Along with 'Cuban Ballerina' by Dead To Me, The Loved Ones' 'Keep Your Heart' album shares the dubious honour of being not only the soundtrack to my spectacular downward spiral into alcoholic oblivion in 2006, but also the music accompanying the journey of my subsequent sobriety. (Still intact after five years, I thank you.) The entire album runs the gamut of emotions for me like no other, with this song in particular putting me right back into the zone of one of the most hopeless times of my life. Yet amazingly, much like the majority of the other songs on this LP, it somehow manages to take you to the brink of despair, then yank you back and fill you with strength and positivity. Incredible.
4.) 'Straight Outta Compton' - NWA (from the album 'Straight Outta Compton')
When I was about 13 years old (thanks to Derek B) I discovered underground UK hip-hop. From there, I got into Public Enemy, Run DMC and NWA. I absolutely love the structure of this song: Ice Cube takes the first verse, Eazy-E the second and then MC Ren takes the third and final verse. Much like the D Generation song I chose earlier, there isn't really any choruses to speak of, it's mainly Dr.Dre and DJ Yella busting out some beats and making noise. Yet somehow, it's the perfect hip-hop song. Some of the lines are unintentionally hilarious and we all know that gangster-rap was/is mainly just posturing and schtick, but this is still a timeless, bad-ass track and I never tire of hearing it. It's best listened to loud, in a van at approximately 3am.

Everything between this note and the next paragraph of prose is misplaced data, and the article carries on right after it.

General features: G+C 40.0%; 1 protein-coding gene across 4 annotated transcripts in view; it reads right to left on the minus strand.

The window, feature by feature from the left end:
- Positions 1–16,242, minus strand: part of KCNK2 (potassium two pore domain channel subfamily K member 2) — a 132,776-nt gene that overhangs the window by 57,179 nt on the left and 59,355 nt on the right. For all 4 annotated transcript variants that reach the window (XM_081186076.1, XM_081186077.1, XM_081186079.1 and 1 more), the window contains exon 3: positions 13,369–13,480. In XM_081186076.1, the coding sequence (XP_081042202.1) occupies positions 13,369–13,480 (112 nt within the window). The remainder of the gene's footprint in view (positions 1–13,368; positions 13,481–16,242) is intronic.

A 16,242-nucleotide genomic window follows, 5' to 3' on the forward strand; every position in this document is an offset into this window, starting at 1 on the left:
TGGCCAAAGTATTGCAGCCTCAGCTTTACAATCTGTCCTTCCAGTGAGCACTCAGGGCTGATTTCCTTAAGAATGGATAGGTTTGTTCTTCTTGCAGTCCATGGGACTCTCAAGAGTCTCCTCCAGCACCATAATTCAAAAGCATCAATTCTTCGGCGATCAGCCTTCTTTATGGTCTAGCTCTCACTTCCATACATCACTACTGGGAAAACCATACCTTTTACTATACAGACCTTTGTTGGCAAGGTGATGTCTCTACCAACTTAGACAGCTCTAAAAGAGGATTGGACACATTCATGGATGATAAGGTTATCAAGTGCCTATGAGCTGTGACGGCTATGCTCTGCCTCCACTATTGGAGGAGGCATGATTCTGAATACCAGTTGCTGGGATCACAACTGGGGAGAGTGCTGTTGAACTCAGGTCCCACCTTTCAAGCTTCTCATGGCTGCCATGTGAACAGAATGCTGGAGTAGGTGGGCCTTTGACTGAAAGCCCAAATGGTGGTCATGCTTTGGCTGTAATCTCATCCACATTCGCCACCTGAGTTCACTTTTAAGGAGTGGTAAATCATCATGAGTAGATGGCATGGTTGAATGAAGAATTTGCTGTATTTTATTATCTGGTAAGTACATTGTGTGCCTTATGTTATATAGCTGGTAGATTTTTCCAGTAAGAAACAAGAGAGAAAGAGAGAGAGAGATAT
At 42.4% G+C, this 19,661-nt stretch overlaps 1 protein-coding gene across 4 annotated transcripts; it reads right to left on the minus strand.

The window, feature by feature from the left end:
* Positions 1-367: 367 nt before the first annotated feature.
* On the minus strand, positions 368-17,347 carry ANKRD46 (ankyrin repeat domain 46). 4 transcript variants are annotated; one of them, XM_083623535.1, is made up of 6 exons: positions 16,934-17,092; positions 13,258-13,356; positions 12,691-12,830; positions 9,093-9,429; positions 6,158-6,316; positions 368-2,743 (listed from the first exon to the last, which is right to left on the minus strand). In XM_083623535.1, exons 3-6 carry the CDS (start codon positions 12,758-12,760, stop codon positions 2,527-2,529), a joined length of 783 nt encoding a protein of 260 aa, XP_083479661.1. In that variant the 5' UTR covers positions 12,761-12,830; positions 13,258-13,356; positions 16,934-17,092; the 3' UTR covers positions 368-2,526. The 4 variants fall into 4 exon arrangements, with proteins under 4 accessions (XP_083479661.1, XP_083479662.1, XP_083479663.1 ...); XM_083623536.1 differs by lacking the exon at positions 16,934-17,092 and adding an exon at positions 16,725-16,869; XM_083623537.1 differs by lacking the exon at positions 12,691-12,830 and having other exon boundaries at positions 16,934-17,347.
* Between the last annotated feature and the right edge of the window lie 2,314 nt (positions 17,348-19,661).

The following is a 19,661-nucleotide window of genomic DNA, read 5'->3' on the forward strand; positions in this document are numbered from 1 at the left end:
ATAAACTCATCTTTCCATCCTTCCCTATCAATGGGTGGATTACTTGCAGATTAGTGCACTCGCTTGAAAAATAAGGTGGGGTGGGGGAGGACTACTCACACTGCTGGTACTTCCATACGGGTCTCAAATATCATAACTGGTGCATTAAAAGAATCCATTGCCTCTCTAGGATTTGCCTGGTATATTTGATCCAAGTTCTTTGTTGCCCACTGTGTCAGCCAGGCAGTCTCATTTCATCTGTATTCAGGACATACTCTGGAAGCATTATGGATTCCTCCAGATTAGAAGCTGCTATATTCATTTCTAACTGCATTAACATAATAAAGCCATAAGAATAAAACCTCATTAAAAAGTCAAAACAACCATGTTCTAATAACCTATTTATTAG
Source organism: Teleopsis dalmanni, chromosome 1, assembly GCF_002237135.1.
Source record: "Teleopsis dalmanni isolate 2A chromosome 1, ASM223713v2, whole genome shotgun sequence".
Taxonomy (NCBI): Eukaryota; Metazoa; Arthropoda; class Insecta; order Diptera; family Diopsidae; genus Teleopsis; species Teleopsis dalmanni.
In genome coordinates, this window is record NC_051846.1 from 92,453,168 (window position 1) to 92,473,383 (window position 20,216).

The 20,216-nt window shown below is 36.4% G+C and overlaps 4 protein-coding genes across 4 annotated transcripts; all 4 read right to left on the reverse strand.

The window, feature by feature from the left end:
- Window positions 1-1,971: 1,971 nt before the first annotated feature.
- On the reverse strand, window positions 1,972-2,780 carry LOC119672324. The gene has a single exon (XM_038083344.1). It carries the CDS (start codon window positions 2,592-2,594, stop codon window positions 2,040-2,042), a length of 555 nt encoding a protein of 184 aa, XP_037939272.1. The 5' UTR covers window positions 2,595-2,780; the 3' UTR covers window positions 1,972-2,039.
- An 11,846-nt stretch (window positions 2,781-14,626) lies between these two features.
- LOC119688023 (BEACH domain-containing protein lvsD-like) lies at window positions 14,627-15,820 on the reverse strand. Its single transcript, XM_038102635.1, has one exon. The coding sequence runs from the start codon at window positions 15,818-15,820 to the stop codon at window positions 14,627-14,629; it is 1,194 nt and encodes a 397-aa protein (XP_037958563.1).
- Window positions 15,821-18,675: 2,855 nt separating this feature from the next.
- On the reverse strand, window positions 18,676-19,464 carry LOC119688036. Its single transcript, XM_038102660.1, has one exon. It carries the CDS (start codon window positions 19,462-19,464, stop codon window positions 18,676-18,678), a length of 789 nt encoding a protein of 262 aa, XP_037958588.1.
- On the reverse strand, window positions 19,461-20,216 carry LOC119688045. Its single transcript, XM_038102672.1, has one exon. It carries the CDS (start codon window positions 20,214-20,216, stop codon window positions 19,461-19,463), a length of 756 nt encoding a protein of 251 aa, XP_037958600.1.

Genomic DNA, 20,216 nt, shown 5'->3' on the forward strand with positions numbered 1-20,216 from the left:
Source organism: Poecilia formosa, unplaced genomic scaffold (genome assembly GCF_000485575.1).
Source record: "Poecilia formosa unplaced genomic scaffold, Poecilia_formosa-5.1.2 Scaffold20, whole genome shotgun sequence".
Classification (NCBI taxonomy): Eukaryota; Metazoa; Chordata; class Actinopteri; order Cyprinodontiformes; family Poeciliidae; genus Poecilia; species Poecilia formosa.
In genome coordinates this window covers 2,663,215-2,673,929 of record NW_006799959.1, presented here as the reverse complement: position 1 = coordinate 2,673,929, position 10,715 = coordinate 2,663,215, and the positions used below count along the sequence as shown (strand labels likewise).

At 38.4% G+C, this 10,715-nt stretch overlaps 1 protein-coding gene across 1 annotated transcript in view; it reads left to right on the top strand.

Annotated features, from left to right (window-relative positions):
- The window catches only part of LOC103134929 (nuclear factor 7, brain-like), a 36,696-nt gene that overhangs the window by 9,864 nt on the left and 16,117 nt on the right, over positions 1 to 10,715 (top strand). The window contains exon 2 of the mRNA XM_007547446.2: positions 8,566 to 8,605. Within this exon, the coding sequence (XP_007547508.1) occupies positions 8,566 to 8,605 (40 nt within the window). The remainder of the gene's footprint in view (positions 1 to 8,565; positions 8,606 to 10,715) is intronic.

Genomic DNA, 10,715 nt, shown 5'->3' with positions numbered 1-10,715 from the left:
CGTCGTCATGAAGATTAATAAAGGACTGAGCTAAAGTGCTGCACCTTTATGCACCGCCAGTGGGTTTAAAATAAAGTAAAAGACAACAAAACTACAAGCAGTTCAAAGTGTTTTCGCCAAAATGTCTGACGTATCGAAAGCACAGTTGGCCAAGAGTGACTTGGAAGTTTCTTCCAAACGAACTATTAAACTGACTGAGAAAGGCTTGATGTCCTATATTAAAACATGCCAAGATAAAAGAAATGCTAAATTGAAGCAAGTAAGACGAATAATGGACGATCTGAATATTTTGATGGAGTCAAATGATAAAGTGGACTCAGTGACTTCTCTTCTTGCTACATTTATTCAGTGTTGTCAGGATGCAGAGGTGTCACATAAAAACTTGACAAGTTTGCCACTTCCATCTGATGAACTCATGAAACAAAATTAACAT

5.) 'Terrible Love' - Richard Bacchus & the Luckiest Girls (from the album 'Jet Black and Beautiful')
Even before getting to know Richard (from D Generation) and joining his band I fell head over heels in love with this track. I can't think of any other song that emotes as much moody, brooding, "yearning" type feelings as this one does. Maybe the sentiments captured my own mood perfectly at just the right time, but I think that I must have listened to it at least thirty times a day throughout the whole of 2006 and it STILL gives me goose-bumps to this day. At the end of a show one night, a girl gave me a £10 note and demanded that we return to the stage immediately and play this song for a second time. We did. I guess we must have been hungry that night.